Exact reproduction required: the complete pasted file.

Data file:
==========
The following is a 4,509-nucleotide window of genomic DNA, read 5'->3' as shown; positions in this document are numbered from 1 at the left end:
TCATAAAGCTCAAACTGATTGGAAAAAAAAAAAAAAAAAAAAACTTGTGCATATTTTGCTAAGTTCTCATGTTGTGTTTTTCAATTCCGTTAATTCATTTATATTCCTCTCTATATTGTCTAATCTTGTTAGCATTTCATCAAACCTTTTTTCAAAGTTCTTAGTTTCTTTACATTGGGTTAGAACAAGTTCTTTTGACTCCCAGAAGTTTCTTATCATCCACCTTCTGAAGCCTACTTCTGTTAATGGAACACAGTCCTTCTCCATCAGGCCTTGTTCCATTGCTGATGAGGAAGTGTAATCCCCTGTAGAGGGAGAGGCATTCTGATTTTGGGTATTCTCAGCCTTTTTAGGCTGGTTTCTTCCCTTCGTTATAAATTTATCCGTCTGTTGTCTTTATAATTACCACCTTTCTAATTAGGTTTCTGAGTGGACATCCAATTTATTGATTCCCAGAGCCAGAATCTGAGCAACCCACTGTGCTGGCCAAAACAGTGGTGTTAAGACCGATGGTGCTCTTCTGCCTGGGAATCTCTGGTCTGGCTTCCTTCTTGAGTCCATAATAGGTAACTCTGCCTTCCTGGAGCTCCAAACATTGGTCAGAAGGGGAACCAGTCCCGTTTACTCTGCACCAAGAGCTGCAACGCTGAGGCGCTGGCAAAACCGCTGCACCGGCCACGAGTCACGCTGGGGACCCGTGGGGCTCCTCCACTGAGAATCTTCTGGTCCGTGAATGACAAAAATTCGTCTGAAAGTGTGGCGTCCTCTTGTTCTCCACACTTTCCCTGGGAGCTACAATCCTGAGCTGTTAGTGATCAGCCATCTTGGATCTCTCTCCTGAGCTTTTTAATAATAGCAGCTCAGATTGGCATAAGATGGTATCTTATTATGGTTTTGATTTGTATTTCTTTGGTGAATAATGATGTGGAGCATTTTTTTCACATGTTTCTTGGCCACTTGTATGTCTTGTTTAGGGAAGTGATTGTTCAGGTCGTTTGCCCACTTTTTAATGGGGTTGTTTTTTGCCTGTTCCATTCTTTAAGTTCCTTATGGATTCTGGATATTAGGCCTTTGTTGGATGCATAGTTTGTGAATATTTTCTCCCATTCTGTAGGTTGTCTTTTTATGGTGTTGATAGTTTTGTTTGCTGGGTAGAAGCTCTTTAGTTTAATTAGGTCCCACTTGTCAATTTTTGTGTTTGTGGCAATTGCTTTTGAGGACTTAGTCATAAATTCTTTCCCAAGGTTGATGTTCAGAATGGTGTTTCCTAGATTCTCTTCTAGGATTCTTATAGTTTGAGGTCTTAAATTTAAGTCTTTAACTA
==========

The following is a 4,509-nucleotide window of genomic DNA, read 5'->3' as shown; positions in this document are numbered from 1 at the left end:
TCATAAAGCTCAAACTGATTGGAAAAAAAAAAAAAAAAAAAAACTTGTGCATATTTTGCTAAGTTCTCATGTTGTGTTTTTCAATTCCGTTAATTCATTTATATTCCTCTCTATATTGTCTAATCTTGTTAGCATTTCATCAAACCTTTTTTCAAAGTTCTTAGTTTCTTTACATTGGGTTAGAACAAGTTCTTTTGACTCCCAGAAGTTTCTTATCATCCACCTTCTGAAGCCTACTTCTGTTAATGGAACACAGTCCTTCTCCATCAGGCCTTGTTCCATTGCTGATGAGGAAGTGTAATCCCCTGTAGAGGGAGAGGCATTCTGATTTTGGGTATTCTCAGCCTTTTTAGGCTGGTTTCTTCCCTTCGTTATAAATTTATCCGTCTGTTGTCTTTATAATTACCACCTTTCTAATTAGGTTTCTGAGTGGACATCCAATTTATTGATTCCCAGAGCCAGAATCTGAGCAACCCACTGTGCTGGCCAAAACAGTGGTGTTAAGACCGATGGTGCTCTTCTGCCTGGGAATCTCTGGTCTGGCTTCCTTCTTGAGTCCATAATAGGTAACTCTGCCTTCCTGGAGCTCCAAACATTGGTCAGAAGGGGAACCAGTCCCGTTTACTCTGCACCAAGAGCTGCAACGCTGAGGCGCTGGCAAAACCGCTGCACCGGCCACGAGTCACGCTGGGGACCCGTGGGGCTCCTCCACTGAGAATCTTCTGGTCCGTGAATGACAAAAATTCGTCTGAAAGTGTGGCGTCCTCTTGTTCTCCACACTTTCCCTGGGAGCTACAATCCTGAGCTGTTAGTGATCAGCCATCTTGGATCTCTCTCCTGAGCTTTTTAATAATAGCAGCTCAGATTGGCATAAGATGGTATCTTATTATGGTTTTGATTTGTATTTCTTTGGTGAATAATGATGTGGAGCATTTTTTTCACATGTTTCTTGGCCACTTGTATGTCTTGTTTAGGGAAGTGATTGTTCAGGTCGTTTGCCCACTTTTTAATGGGGTTGTTTTTTGCCTGTTCCATTCTTTAAGTTCCTTATGGATTCTGGATATTAGGCCTTTGTTGGATGCATAGTTTGTGAATATTTTCTCCCATTCTGTAGGTTGTCTTTTTATGGTGTTGATAGTTTTGTTTGCTGGGTAGAAGCTCTTTAGTTTAATTAGGTCCCACTTGTCAATTTTTGTGTTTGTGGCAATTGCTTTTGAGGACTTAGTCATAAATTCTTTCCCAAGGTTGATGTTCAGAATGGTGTTTCCTAGATTCTCTTCTAGGATTCTTATAGTTTGAGGTCTTAAATTTAAGTCTTTAACTA